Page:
This will not be a computer tutorial.  I started with a bitch about certain website set-ups, but, in my best shit-hit-the-fan tradition, I’m going to touch on a couple of other things that sour my milk, and attitude.

I have Loi Vo’s, Style and Home magazine….actually, probably his wife’s.  Last month, I had his Business Quarterly magazine.  The month before that, I got his bank statement.  Are you sensing a pattern here?  At least once a month I get mail for him.  In the meantime, I’m waiting for my knifemakers magazine.  Once it just didn’t show up in the mail at all, another time I received the next month’s issue two days before the late one showed up.

The central city gets door-to-door mail delivery.  To save money, out here in the ‘burbs, they put up Super Mailboxes every block or so.  Forty or fifty individual boxes, one for each house, and a couple of larger package boxes.  You walk, or drive to the box to get your mail.  I hear you ask, “Is Loi Vo’s box right beside yours?”  If only!  He lives 4 blocks, two super mailboxes and a postal code away….but his house number is the same as mine, so I can see how the nuclear physicist, who moonlights as my mailman, could make that mistake….over and over and over.

Instead of hand delivering to his house, I finally decided to complain to head office, and went online to CanadaPost.ca.  What a piece of milquetoast.  They already have answers to every question you might possibly ask….except mine.  Want to buy stamps online?  Need a postal code?  Want locations of Canada Post outlets?

Every decent site does much the same.  It saves you time, and them money and manpower.  However, most sites also include a spot where you can drop an email to cover concerns not listed.  Has the Post Office got one on their site?  Uh uh!  Probably to discourage irate customers like me from actually getting service.  Well then, I’ll just take Loi Vo’s magazine, go to the main office, and complain.

The main branch used to be right downtown, then they moved it way out to an industrial plaza, how wily.  I know where it is, within a block or so, but thought I’d use their Find-a-Branch service for an exact address.  I opened it up, and they list every pharmacy and corner store which contains a postal outlet – but don’t list the main office.  I think I’ll format a letter to take with me, to list my complaints, and that will be one of my bitches.

A movie based on one of author Lee Child’s books, has come out, and he has just released another in the series.  His character, a huge man who needs a Dolf Lundgren Viking to play him, is being portrayed, some fans say betrayed, by a Tom Cruise pipsqueak.  Books I might like, which are part of groups of 20 or more, interest me.  With the number of books I read, a series like that could keep me reading for several years, so I went online to do some research.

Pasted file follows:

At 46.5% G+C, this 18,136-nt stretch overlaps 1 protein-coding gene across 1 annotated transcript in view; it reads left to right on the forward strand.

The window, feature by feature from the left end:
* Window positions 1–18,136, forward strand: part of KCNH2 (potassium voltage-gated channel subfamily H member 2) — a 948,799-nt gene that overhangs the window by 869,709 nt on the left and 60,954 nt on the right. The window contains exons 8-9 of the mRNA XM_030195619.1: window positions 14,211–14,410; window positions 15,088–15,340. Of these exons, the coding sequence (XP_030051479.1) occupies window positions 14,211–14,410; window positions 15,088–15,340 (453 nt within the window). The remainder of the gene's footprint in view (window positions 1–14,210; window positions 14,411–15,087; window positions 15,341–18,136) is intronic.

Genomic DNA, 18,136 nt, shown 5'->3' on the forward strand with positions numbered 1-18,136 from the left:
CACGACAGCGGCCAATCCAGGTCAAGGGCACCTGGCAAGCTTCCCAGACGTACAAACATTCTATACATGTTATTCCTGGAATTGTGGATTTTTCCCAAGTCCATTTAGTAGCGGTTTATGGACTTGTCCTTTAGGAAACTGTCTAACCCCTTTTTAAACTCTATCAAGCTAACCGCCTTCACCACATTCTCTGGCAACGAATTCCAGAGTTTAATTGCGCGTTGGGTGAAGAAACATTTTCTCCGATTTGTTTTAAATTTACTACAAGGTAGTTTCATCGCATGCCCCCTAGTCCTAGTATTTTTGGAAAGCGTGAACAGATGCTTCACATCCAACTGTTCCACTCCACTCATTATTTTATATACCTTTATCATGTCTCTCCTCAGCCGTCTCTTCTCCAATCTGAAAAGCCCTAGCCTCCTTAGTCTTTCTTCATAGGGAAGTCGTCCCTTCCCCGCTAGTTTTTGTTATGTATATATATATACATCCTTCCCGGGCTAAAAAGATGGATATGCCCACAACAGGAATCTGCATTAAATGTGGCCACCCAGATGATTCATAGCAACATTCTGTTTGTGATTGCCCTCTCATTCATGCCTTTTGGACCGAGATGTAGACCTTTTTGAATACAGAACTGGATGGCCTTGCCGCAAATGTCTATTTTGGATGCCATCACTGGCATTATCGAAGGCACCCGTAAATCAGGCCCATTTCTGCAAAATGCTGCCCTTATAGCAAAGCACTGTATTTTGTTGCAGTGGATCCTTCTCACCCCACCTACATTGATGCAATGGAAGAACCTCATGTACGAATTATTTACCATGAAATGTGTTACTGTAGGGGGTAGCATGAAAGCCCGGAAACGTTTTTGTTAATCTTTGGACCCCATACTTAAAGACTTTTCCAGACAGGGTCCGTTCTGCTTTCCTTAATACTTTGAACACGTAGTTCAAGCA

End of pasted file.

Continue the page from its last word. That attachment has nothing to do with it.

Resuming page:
My orderly mind doesn’t want to start in the middle.  With character development, I want to begin at the beginning.  I went to the Chapters/Indigo site.  This is the big book purveyor in Canada.  Chapters merged with Indigo some years ago, and they bought up Coles Books.  Coles used to, and still may, provide Coles Notes.  These are like the American Cliff’s Notes.  They were banned at my highschool.  You were supposed to do your own learning.  That didn’t stop them from being used at home.

On the book site, I chose advanced search, and started to type in Lee Child’s name.  I got a prompt which read, “Lee Child books”, so I clicked it.  Now, I know he’s published about 20 books, but the top of the page read, 493 Items.  493??!  Okay, there will be hardcover and paperback and large print and audio books and trade-size softback, but 493?

This is Chapters own sorted listing.  They claim this is “Lee Child books”, so I started to scroll down.  The first listing is a Regency romance called The Agency, by Y.s. Lee.  I loved the, one capitalized/ one lower case, initials.  Is she a friend of k.d. lang?  Well, it does have an author named Lee.  A couple of books by Lee Child, then, Just Like Me, by Jan-Lee Music, then a couple more by Lee Child, then Quinlan B. Lee, then Robert Lee, (no middle E.), then John Lee, then Chris Higgins and John D. MacDonald’s Travis McGee series.  Wait, what??  How did Higgins and John D. MacDonald get into this list?  McGee does rhyme with Lee.

I managed to sort out only Lee Child books.  Since I’m looking to start at the beginning, I sorted again for date of publication.  Yeah, that worked so well!  Since the movie just came out, that book, which is at least five novels old, is at the top of the list.  All the others were chronologically scrambled too.

I think I found the first in the series, a book titled Killing Floor.  I clicked on its image for more information, including cost.  Along with the hard cover, large print, and audio, I found two paperback editions, identical, as far as I could see.  One offered an online price of $12.95, or used from $15.65, the other online price was $10.44, and used from $10.80.

I am confused by all this.  Why is one online price $10.44, and the other $12.95?  Even if these are not exactly the same book, why would I pay half again, or better, to buy a used copy, when an original is available.  I’ve reserved a large-print copy at the library for free, with one person ahead of me.  I prefer the tactile sensation of print.  The library is only authorised to issue 6 E-books at a time, and there are 56 people on the waiting list.

Wikipedia dispenses comprehensive free information.  These other sites just hand out free question marks.